message of Al Qaeda chief Ayman Al-Zawahiri has called for "single-mindedly
focusing on inflicting unrelenting blows on the Indian Army and government so
as to bleed the Indian economy and make India suffer sustained losses in
manpower and equipment".
goes on to excoriate Pakistan's perfidy and treachery in Kashmir.
On the face
of it, Zawahiri's message seems to convey that Kashmir is now firmly in the
cross-hairs of international jihadist organisations — but if only things were
that simple in the murky world of jihadist terrorism.
sort of deep linkages that exist between the Al Qaeda, the various hues of
Taliban (Afghan, Pakistani and Haqqani Network), the Pakistani jihadist terror
groups like Lashkar-e-Taiba (LeT) and Jaish-e-Mohammad (JeM), and the Pakistani
'deep state' and the infamous Inter-Services Intelligence (ISI), the Zawahiri
message is a clear-cut indication that the jihadists and their patron —
Pakistan — are prepping for the post-US withdrawal from Afghanistan phase, in
which a new wave of violence will be unleashed in south Asia — especially in
Afghanistan and India.
little deeper into what Zawahiri said and two things emerge clearly: one, the
objective of bleeding the Indian economy and inflicting blows on the Indian
army is actually that of the Pakistani state and society and on this, there is
a complete convergence of interest between the Pakistani state and Al Qaeda;
two, reeling under pressure from various fronts, the Pakistanis would be quite
happy with the alibi given to them by Zawahiri. While Al Qaeda cultivates notoriety,
Pakistan would like to avoid it because of the costs it entails.
would rather collaborate with Al Qaeda and let it take the lead and the heat —
even as it profits from the actions of Al Qaeda, which it facilitates. Zawahiri
railing into Pakistan works well for the Pakistanis who can use this as an
alibi — just as they used planted stories of Taliban harbouring Pakistani
terrorists to ward off US pressure to capture Osama bin Laden by claiming that
they had no control over the Taliban. This is a claim they have again started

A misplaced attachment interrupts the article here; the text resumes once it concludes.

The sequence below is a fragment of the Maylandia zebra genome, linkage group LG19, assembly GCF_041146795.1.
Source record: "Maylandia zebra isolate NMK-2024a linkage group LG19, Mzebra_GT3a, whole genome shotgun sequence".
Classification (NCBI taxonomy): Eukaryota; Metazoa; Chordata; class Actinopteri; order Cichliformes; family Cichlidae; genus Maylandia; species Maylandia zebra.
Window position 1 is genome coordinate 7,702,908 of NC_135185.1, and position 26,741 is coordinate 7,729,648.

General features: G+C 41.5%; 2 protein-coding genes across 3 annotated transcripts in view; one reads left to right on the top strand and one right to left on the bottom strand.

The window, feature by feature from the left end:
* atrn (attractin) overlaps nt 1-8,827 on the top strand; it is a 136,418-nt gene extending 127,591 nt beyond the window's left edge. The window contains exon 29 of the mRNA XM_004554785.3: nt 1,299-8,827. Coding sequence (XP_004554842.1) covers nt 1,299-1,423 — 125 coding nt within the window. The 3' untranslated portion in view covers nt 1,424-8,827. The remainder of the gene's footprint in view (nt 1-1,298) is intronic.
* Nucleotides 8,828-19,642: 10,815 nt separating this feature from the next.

using every time the Americans press them to 'do more' to make the Taliban
amenable to a negotiated political solution.
This is no
conspiracy theory. In fact, the linkages between Pakistan and Al Qaeda have
been well documented. By coincidence, a recent book, Islamism and Intelligence
in South Asia by an Indian scholar, Dr Prem Mahadevan, has meticulously
ferreted out and collated material that exposes how firmly the Al Qaeda and
other terror groups are embedded in the Pakistani power and political
if anticipating the ISI-Al Qaeda game plan, Mahadevan writes that because of
increased international scrutiny, a quasi-state terror group like LeT has
partnered with Al Qaeda to attack India.
to Mahadevan, "The logic seems to be that if a stateless Arab group is
perceived to attack civilian targets in India, international opinion would not
call out the Pakistani security establishment for failing to restrain
LeT." And the starkest manifestation of this partnership is the group
Ansar Ghazwat-ul-Hind — the Al Qaeda franchise in Jammu and Kashmir.
Mahadevan's book is a tour-de-force of the menagerie of jihadists that have
been nurtured, and when the situation demanded, neutered, by the Pakistani
intelligence agencies, its value increases at a time Pakistanis are once again
indulging in their double-speak and double games — putting up a show of sweet
reasonableness by seeking talks with India on the one hand, and on the other,
doubling down on their support for terrorist groups that seek to damage and
bleed India. Even though much of what Mahadevan writes has been either known or
suspected, he provides the empirical evidence of Pakistan's shenanigans with
both regional and international terror groups. And he does this with great
panache — using primarily Pakistani sources to expose Pakistan.
watches the Zawahiri message after reading Mahadevan's book will be extremely
sceptical about Zawahiri's contempt for Pakistan.
the fact that there are serious differences between Al Qaeda and ISI, just as